Johnny knows that the others are going to look for him, so he heads to the roughest part of town he can find to lie low there for a while. Spending the night in a men’s hostel, he finds an old Sub-Mariner comic to read and coincidentally meets an amnesiac with incredible strength who bears a striking resemblance to Namor. Johnny figures out that it is Namor and takes the disoriented Atlantean to the ocean to jog his memory.

He drops Namor into the water and sure enough, Namor recollects who he is. He returns to his underwater city and finds it destroyed, the glow of nuclear radiation still pulsing from atomic tests. Namor doesn’t believe his people were destroyed, but he doesn’t know where to begin looking for them either. Ticked off, he returns to the surface and vows to take revenge on humanity.

As strong as he is, he’s not so cocky as to think he can go to war against the surface world all by himself. Fortunately, he knows the location of a sleeping, underwater behemoth named Giganto. And the Atlantean trumpet that will wake the monster up and control it.

Here’s an important difference between Namor and Aquaman. Aquaman fought his share of alien or mutated sea monsters, but they were always presented as the menace he was trying to overcome. And more importantly, they were always presented as being strange and irregular. Aquaman would use his mundane sea creatures to fight these things, ultimately sending them back to whatever world or dimension they came from. For Namor, Giganto is something that exists in his world all the time. It’s certainly not commonplace or mundane, but you get the feeling that Namor lives in a much more exciting place than Aquaman.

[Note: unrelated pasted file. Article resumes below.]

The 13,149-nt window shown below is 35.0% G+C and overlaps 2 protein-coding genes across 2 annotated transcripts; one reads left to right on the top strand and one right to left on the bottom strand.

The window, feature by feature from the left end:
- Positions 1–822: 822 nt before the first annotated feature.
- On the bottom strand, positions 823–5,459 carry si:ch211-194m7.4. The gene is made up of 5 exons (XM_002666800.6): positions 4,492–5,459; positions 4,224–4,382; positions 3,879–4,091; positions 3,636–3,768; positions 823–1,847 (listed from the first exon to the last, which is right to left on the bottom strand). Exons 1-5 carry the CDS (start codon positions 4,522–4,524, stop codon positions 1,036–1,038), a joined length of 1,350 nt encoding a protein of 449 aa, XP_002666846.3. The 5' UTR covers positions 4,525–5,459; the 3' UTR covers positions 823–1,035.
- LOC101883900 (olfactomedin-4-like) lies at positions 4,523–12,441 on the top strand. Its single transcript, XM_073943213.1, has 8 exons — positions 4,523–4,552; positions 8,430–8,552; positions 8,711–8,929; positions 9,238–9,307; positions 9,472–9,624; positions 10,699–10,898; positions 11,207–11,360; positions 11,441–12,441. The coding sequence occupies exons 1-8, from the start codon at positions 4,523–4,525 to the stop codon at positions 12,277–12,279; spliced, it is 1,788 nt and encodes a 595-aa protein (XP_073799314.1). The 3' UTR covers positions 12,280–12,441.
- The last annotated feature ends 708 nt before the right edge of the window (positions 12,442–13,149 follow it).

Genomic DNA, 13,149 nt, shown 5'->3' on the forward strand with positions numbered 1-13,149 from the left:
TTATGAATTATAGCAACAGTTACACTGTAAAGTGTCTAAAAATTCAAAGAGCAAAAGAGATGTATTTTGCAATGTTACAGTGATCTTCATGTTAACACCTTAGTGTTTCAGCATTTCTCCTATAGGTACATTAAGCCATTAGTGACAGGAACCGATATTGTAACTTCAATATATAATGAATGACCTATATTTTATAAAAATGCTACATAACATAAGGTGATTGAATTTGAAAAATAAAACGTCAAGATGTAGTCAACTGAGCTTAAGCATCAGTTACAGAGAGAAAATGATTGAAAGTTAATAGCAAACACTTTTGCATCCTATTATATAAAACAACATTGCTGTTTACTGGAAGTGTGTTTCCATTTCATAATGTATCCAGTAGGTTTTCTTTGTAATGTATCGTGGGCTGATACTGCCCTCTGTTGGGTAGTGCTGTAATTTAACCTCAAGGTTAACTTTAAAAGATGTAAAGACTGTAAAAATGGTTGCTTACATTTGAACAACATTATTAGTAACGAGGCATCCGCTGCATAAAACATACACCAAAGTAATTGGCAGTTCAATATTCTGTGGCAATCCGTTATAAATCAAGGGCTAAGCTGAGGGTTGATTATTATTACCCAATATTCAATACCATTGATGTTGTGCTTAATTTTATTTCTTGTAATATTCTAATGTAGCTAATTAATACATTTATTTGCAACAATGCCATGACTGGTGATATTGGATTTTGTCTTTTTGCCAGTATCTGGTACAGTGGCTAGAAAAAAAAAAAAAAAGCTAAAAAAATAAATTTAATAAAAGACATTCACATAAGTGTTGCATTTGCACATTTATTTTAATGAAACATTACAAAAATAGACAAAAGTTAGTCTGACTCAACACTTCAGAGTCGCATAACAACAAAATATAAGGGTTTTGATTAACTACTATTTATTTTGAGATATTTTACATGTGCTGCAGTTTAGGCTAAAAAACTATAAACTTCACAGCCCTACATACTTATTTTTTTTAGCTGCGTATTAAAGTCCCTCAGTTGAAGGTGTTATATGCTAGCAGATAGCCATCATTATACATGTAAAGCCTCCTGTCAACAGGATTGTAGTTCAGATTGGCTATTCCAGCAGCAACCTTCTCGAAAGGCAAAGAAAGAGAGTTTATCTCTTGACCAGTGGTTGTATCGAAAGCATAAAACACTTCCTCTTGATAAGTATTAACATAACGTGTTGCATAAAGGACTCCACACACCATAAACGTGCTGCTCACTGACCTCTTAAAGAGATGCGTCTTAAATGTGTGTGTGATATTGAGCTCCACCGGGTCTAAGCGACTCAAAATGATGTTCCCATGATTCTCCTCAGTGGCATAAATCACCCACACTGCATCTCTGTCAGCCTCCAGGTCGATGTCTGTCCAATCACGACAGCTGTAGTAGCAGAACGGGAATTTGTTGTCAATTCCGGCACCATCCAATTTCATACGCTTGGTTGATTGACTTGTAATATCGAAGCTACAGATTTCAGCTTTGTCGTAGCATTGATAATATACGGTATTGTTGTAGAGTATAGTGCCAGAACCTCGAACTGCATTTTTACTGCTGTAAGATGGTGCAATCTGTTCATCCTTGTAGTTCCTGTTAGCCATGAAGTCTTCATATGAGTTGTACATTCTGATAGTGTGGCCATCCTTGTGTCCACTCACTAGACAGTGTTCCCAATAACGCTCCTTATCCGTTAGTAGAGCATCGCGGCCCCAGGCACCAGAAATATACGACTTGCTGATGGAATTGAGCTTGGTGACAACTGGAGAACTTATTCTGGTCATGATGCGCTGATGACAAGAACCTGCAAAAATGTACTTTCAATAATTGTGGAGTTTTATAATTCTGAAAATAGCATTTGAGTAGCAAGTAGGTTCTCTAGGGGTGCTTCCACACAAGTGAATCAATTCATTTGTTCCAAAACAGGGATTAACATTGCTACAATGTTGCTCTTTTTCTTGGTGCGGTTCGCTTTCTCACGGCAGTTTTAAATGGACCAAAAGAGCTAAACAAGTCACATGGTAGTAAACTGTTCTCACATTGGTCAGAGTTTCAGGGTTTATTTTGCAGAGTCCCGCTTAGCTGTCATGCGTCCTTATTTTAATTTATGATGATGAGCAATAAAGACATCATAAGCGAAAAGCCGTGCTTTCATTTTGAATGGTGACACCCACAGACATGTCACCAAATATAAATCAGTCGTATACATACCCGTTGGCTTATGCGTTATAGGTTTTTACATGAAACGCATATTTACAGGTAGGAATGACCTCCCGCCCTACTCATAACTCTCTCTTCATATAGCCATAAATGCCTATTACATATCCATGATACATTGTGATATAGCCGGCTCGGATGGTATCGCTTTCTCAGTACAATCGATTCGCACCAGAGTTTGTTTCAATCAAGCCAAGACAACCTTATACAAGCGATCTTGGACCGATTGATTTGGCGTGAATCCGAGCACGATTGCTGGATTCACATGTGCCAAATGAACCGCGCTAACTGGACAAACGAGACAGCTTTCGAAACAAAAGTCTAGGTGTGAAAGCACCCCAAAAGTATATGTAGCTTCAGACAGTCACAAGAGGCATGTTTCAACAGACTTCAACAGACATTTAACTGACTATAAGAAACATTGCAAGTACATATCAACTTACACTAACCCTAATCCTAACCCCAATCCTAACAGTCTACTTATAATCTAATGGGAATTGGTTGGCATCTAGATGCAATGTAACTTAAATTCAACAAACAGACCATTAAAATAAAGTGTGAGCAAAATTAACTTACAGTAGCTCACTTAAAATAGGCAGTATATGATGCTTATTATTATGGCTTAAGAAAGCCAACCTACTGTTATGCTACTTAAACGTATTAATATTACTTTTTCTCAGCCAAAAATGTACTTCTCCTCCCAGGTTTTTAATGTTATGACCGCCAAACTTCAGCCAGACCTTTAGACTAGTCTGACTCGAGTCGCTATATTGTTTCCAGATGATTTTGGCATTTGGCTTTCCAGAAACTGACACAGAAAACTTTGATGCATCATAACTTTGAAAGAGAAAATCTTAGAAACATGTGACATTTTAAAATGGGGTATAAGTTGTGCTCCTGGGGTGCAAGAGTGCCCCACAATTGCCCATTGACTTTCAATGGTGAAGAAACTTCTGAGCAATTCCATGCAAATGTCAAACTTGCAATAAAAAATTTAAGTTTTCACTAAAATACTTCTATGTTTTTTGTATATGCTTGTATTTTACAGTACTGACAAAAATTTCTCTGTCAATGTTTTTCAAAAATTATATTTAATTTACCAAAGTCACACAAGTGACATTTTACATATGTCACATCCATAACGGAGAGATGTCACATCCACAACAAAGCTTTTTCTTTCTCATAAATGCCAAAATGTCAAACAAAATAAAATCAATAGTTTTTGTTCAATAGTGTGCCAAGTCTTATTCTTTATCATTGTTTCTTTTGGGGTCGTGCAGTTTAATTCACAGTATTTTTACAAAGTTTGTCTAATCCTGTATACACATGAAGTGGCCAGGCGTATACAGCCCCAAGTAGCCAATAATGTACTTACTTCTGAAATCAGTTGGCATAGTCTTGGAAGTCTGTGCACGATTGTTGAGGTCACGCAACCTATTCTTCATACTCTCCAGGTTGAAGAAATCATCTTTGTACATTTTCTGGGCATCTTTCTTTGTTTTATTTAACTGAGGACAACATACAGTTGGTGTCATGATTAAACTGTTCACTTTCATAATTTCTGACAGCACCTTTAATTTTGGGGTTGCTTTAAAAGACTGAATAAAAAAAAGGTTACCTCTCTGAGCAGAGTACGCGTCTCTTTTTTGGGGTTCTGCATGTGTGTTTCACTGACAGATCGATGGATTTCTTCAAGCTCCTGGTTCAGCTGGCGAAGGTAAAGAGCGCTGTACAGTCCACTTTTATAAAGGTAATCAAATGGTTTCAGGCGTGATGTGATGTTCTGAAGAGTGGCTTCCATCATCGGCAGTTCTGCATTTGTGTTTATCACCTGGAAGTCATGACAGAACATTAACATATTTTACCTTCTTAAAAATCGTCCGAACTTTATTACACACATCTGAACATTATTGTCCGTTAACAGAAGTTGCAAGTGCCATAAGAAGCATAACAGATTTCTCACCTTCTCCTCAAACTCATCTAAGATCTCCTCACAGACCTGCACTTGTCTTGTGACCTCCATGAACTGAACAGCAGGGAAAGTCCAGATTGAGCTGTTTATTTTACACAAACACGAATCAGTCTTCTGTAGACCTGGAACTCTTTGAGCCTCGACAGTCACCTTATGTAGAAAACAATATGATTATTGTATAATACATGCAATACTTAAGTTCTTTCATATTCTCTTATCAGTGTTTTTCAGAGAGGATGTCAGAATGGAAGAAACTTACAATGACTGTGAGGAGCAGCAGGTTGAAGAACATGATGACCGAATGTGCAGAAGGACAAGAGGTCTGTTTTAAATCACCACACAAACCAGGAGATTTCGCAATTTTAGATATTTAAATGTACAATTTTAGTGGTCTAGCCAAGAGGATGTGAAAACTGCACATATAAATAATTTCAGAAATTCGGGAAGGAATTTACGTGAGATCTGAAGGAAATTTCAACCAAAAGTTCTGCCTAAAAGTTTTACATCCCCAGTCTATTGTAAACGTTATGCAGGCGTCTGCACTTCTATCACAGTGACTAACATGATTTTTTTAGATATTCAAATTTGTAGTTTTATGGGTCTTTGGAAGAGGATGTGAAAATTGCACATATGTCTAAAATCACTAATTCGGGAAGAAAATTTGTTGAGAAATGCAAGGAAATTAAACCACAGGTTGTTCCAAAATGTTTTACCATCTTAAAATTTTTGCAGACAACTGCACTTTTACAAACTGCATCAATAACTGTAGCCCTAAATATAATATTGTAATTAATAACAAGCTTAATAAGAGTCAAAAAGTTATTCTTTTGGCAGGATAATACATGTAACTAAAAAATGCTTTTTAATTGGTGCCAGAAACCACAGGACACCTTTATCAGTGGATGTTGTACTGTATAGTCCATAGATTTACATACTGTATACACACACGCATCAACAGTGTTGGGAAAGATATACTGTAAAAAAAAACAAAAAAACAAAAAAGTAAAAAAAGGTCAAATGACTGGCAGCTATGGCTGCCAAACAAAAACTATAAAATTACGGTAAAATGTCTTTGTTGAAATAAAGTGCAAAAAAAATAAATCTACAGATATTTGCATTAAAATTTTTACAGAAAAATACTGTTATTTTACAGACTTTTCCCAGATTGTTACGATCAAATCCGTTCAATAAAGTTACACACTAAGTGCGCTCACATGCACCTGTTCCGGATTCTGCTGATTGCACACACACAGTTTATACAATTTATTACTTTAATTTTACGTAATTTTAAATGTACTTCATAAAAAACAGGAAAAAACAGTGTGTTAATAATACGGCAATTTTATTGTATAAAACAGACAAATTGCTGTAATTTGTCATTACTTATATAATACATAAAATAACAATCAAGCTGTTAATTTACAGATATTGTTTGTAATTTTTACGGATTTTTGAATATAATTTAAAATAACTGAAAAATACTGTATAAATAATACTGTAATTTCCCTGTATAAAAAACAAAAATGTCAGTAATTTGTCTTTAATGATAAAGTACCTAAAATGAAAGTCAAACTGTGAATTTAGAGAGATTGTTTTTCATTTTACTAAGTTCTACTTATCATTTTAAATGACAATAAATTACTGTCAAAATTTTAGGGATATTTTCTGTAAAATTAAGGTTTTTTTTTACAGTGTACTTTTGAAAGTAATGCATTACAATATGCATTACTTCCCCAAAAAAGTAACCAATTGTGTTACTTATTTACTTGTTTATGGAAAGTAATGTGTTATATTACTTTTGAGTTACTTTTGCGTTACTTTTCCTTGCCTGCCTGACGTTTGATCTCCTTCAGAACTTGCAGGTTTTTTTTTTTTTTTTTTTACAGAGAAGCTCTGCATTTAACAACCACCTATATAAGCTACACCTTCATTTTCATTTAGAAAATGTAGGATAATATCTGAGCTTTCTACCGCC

In fact, Namor says as much when he reveals that Giganto is just one of many sea monsters at his disposal. When the Fantastic Four defeat Giganto, Namor claims that it’s no big deal. He says that he can use the trumpet to “unleash a horde of undersea monsters such as mankind never dreamt of.” It’s only by disorienting Namor and making him lose the trumpet that the Fantastic Four are able to temporarily defeat him. The issue ends with the Thing’s worrying over Namor’s escape and Mister Fantastic’s bravely stating that the Four will be ready when Namor returns.

It’s not going to be so simple though. Namor proves a couple of times in this issue that he’s more than a match for the group in a straight-up fight. He appears to be stronger even than the Thing and at one point knocks all three of the Four’s men out at the same time. There’s really a lot of attention given to how powerful Namor is; another difference between him and Aquaman, who needs to call in some whales if he wants any heavy lifting done.

The final difference between Namor and Aquaman from this issue is that Namor falls in love. Aquaman’s too much of a bachelor-hero to have time for icky girls, but Namor’s smitten by Sue Storm, the Invisible Girl, as soon as he sees her. He calls her the loveliest human he’s ever seen and immediately offers to consider forgiving humanity if she’ll marry him. He may be in love, but he’s still a butthole.